US Secretary of State Colin Powell has dismissed suggestions from Russia that Washington and its allies are trying to extend their influence into Ukraine.
Mr Yushchenko (left) says last month's poll was rigged against him
Mr Powell said the people of Ukraine deserved fair elections - and did not have to choose between East and West.
On Monday, Russia's President Vladimir Putin warned against Western expansion into former Soviet countries.
The government and opposition in Kiev have failed to reach a comprehensive deal, despite lengthy overnight talks.
But the two sides did agree to appoint a new central election commission, and on the need for electoral reform before the re-run of the presidential poll.
The sticking points are the question of constitutional reforms and opposition demands to sack the government.
The stand-off paves the way for a stormy parliamentary debate on Tuesday.
The six hours of talks in Kiev, attended by the country's outgoing President, Leonid Kuchma, were mediated by foreign observers including the European Union's foreign policy chief, Javier Solana.
The second round of the disputed election is due to be re-run on 26 December between the opposition leader, Viktor Yushchenko, and Prime Minister Viktor Yanukovych.
Mr Yanukovych was declared the winner of last month's poll but the opposition - backed by foreign observers - alleged massive fraud. The re-run was ordered by the supreme court on Friday.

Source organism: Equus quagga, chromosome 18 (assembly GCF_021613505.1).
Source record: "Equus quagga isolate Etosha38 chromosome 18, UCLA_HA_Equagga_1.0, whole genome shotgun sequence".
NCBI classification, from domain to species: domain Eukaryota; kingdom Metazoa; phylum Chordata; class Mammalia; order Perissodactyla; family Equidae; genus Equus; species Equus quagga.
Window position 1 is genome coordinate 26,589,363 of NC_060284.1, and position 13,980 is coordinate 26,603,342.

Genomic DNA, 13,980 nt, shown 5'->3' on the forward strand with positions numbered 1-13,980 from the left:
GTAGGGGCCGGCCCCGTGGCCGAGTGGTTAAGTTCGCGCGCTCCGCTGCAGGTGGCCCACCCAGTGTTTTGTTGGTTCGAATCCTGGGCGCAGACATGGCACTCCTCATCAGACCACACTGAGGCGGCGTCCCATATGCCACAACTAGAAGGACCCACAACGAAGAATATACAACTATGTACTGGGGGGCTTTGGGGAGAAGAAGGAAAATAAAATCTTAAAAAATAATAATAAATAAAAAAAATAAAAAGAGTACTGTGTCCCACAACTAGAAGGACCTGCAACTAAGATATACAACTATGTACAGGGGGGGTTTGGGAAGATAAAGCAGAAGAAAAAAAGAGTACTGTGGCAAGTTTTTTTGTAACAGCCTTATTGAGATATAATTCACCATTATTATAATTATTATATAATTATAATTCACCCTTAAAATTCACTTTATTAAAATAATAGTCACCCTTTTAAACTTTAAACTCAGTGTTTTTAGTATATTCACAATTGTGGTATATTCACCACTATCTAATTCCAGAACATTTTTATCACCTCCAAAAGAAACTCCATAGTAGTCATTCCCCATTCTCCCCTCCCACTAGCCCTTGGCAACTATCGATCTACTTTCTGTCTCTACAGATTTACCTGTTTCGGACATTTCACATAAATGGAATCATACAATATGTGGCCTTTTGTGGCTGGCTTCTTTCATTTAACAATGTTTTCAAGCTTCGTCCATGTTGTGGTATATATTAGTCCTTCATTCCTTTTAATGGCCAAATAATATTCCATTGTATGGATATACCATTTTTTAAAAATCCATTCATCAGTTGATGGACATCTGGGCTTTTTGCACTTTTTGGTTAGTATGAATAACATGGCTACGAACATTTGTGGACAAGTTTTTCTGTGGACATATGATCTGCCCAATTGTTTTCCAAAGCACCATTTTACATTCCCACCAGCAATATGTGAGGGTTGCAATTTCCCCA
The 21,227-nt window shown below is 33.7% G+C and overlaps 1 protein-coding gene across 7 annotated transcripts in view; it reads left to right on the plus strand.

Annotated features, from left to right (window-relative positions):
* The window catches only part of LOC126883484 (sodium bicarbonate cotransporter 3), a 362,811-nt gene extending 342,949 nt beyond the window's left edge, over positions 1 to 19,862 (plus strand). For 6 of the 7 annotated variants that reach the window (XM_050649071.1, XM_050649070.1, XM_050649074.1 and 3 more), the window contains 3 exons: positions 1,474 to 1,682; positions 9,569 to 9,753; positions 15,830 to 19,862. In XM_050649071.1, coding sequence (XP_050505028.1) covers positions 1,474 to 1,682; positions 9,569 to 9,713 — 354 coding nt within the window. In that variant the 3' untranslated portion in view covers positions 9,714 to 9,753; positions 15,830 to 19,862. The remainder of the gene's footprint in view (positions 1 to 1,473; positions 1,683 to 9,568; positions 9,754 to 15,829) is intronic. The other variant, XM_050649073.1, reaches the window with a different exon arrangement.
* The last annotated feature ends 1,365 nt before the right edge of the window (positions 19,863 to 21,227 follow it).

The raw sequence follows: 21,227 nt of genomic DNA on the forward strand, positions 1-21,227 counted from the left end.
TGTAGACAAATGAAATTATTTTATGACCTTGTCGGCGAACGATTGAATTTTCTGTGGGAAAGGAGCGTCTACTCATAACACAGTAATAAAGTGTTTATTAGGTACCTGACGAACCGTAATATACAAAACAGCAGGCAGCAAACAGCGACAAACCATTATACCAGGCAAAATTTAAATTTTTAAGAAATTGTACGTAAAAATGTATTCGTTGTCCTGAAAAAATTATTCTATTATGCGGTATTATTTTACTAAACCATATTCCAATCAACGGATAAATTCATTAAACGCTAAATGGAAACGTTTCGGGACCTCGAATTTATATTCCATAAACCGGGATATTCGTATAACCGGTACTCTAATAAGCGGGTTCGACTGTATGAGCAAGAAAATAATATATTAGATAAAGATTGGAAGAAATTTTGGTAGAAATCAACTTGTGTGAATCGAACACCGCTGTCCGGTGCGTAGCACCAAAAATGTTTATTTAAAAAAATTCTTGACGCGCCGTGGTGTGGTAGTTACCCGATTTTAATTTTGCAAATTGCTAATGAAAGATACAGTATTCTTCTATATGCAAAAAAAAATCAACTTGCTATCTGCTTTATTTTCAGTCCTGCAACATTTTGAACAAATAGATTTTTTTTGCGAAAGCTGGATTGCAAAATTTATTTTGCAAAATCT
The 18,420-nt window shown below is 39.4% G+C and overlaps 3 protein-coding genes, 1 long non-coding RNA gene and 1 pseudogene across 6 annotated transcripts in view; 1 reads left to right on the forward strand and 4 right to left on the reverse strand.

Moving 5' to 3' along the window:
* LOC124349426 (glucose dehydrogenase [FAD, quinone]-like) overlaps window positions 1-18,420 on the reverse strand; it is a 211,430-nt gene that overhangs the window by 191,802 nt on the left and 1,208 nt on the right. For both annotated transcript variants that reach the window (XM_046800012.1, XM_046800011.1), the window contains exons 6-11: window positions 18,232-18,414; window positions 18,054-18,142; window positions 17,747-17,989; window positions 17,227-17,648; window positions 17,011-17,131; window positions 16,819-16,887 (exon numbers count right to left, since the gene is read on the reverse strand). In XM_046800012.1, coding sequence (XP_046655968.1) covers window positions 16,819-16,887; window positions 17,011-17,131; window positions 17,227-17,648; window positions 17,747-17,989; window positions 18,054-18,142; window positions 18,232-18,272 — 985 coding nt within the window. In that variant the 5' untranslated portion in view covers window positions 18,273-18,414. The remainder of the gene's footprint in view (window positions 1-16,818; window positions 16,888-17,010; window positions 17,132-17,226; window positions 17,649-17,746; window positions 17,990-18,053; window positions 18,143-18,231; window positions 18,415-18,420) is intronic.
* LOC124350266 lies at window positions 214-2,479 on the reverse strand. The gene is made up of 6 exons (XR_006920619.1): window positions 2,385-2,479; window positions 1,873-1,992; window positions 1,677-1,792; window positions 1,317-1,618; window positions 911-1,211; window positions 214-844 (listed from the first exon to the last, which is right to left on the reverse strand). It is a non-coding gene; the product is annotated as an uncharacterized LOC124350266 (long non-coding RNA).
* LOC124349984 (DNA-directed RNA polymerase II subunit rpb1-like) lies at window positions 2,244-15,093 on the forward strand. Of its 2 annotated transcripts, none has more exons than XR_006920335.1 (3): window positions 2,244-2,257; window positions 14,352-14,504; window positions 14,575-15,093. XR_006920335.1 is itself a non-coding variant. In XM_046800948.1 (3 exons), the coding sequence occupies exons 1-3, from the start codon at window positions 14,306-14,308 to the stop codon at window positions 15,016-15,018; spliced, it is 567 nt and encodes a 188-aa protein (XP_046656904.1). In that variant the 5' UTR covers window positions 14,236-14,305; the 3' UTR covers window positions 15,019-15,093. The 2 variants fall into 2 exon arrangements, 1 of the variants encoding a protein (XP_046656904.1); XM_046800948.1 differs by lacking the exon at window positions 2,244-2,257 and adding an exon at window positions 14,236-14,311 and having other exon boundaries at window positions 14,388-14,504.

Washington has also backed the court decision, but Mr Powell - speaking to foreign ministers of the Organisation for Security and Co-operation in Europe (OSCE) - said the US was not competing with any other country for control.
"The people of the Ukraine are playing democracy in the name of freedom," he told the meeting in the Bulgarian capital Sofia.
"Spheres of influence, I think, is a term that really isn't relevant to the circumstances that we are facing today."
Russian Foreign Minister Sergey Lavrov emphasised Moscow's desire to see the OSCE more focused on practical and economic projects and less on elections and human rights, but Mr Powell said an expanded agenda should never be at the expense of such things.
He added that he disagreed that the OSCE was interfering politically in the former Soviet Union.
Its member nations had signed up to the idea that freedom, democracy and the rule of law were of universal concern, he said.
The OSCE is discussing whether to nearly double its number of poll monitors in Ukraine to 1,000. Mr Yushchenko is asking for 2,000.
Monday's talks in Kiev represented the first time since the supreme court ruling that the two rivals had sat down together to negotiate.
President Kuchma announced that both sides had agreed on key opposition demands to reform electoral rules and appoint a new electoral commission.
Yanukovych wants to prove he has majority support
But he refused to sack the government - another key opposition demand - even though it lost a parliamentary no-confidence vote last week.
The two sides also failed to agree constitutional reforms to weaken the powers of the president, a move favoured by Mr Kuchma.
But Mr Yuschenko - who believes he was the rightful winner of November's poll - says they would leave the president as a mere figurehead.
The opposition has said that unless all its demands are met, the street protests that have lasted for more than two weeks will continue.
Mr Yanukovych vowed on Monday to contest the re-run of the disputed poll, saying he had come under pressure to withdraw.
He said he had the support of millions of Ukrainians and was confident of winning, adding that he was going to take time off from government for the campaign.